I was the defendant in an unlawful detainer case and the judge sided with the plaintiff all along, I had requested a jury trial and the judge granted plaintiff's motion in limine so I could not introduce my key evidence, granted plaintiff's motion to redirect, dismissed the jury and rule on plaintiff's favor. I was treated with disrespect by all involved. I'd like to sue the court for damages and possible discrimination. Is that possible? I'd also like to find an attorney as soon as possible to help me to file a stay of execution of judgement temporarily and to appeal the judgment.
I'm sorry to hear you had a bad experience in court. Unfortunately, however, you cannot sue the superior court or the judge. In California, the doctrine of judicial immunity prevents one from suing the court or any judge.
Judicial immunity is a common law doctrine recognized in California from the very beginning of its legal system, and is founded on "a general principle of the highest importance to the proper administration of justice that a judicial officer, in exercising the authority vested in him, shall be free to act upon his own convictions, without apprehension of personal consequence to himself." (Tagliavia v. County of Los Angeles (1980) 112 Cal.App.3d 759, 762, quoting from Bradley v. Fisher (1871) 80 U.S. (13 Wall.) 335, 347.)
For the same reason, the court (such as the Superior of California for the County of Los Angeles) cannot be sued.
See City of Santa Clara v. County of Santa Clara (1969) 1 Cal.App.3d 493, 498: "It is a long-established rule that a judge is not to be held answerable in damages for acts performed in his judicial capacity....Since no liability can attach to the judge the state also is not liable. (Gov. Code, section 815.2, subd. (b).)"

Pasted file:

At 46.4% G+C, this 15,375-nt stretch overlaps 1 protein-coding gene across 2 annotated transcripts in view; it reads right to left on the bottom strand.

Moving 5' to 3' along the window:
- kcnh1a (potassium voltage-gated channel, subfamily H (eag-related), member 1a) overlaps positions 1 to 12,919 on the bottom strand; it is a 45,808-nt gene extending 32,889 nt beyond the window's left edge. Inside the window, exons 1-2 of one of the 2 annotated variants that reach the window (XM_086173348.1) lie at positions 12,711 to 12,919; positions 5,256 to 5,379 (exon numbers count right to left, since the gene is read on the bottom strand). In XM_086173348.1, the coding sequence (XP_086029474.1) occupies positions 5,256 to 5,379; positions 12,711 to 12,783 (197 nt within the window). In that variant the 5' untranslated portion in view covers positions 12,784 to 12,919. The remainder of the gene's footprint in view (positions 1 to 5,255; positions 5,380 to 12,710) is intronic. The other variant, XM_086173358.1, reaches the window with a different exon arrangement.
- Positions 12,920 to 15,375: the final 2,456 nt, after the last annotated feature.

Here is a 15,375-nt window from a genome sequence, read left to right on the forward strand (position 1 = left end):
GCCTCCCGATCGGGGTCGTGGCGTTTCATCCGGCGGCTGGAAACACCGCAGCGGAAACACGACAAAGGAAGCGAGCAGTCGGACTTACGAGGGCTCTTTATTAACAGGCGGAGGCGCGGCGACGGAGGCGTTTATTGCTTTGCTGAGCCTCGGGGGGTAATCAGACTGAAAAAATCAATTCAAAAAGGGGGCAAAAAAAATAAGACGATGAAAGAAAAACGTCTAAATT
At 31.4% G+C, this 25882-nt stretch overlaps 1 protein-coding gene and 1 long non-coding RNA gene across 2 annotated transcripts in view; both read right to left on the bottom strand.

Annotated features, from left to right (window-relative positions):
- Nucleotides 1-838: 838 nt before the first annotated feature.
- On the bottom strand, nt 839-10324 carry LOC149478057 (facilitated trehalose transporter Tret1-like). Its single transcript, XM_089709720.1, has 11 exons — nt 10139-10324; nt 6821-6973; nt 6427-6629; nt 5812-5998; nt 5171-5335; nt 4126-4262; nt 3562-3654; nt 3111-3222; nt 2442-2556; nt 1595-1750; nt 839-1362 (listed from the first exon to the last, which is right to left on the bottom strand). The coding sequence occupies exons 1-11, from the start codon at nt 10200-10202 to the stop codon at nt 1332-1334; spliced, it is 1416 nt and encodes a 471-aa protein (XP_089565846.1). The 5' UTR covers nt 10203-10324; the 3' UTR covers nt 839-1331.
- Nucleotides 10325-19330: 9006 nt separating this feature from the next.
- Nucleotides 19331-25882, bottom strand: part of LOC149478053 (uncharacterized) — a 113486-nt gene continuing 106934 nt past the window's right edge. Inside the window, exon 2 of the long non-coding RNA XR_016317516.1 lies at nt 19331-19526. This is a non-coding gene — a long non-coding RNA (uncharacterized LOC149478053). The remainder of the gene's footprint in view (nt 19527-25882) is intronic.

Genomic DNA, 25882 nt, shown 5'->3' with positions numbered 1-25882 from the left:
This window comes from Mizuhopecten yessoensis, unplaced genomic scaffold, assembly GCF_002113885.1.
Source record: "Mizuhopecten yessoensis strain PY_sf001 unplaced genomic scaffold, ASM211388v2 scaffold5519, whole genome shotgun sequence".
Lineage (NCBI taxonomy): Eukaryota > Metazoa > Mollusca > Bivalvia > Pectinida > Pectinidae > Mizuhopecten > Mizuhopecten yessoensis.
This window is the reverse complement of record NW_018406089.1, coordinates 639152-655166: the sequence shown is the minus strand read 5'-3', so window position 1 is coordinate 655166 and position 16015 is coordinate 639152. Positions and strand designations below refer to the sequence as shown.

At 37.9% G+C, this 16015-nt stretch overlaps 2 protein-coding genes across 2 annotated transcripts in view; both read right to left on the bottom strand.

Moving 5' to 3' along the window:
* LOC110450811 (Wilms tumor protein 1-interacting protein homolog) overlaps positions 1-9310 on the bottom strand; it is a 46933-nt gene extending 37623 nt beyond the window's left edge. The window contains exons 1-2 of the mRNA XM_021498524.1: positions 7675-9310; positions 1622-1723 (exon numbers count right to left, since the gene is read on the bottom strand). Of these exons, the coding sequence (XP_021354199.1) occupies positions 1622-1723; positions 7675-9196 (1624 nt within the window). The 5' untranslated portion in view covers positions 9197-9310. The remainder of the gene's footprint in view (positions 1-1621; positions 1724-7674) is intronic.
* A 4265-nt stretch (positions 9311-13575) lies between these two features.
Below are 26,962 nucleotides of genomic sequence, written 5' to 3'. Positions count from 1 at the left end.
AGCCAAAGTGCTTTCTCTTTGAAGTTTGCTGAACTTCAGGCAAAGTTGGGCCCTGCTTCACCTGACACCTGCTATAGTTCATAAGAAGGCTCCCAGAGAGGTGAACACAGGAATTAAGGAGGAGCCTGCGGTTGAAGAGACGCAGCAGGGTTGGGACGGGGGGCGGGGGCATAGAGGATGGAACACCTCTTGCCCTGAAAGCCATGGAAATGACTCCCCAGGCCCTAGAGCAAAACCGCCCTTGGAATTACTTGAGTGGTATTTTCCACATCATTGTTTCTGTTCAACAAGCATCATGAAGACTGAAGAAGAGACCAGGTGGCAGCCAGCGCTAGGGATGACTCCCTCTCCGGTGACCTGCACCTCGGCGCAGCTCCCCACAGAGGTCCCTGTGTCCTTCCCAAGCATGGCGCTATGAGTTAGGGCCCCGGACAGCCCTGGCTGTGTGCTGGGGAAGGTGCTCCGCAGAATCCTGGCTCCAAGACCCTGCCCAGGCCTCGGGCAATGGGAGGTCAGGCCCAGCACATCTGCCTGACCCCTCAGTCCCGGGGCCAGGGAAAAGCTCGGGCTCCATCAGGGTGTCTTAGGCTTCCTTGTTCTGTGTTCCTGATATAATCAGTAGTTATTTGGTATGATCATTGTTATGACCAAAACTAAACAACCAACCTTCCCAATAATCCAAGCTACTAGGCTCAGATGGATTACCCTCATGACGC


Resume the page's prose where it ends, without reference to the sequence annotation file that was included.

You might have grounds for an appeal, but suing the court is not one of your options.
Frank W. Chen has been licensed to practice law in California since 1988. The information presented here is general in nature and is not intended, nor should be construed, as legal advice for a particular case. This Avvo.com posting does not create any attorney-client relationship with the author. For specific advice about your particular situation, please consult with your own attorney.
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I concur with Mr. Chen - you cannot sue the superior court. For what it is worth, although the experience that you describe is terrible, it is very, very common.
You do, however, have the right to an appeal. Whether you case presents the kind of issues that will result in a reversal by the appellate court is a different matter.
I am a certified appellate law specialist with ove 25 years of civil appellate experience. Please see my website at www.LosAngelesAppeals.com. If you would like a consultation, please call my office. We can discuss your case and the cost of seeking a stay of execution and an appeal.
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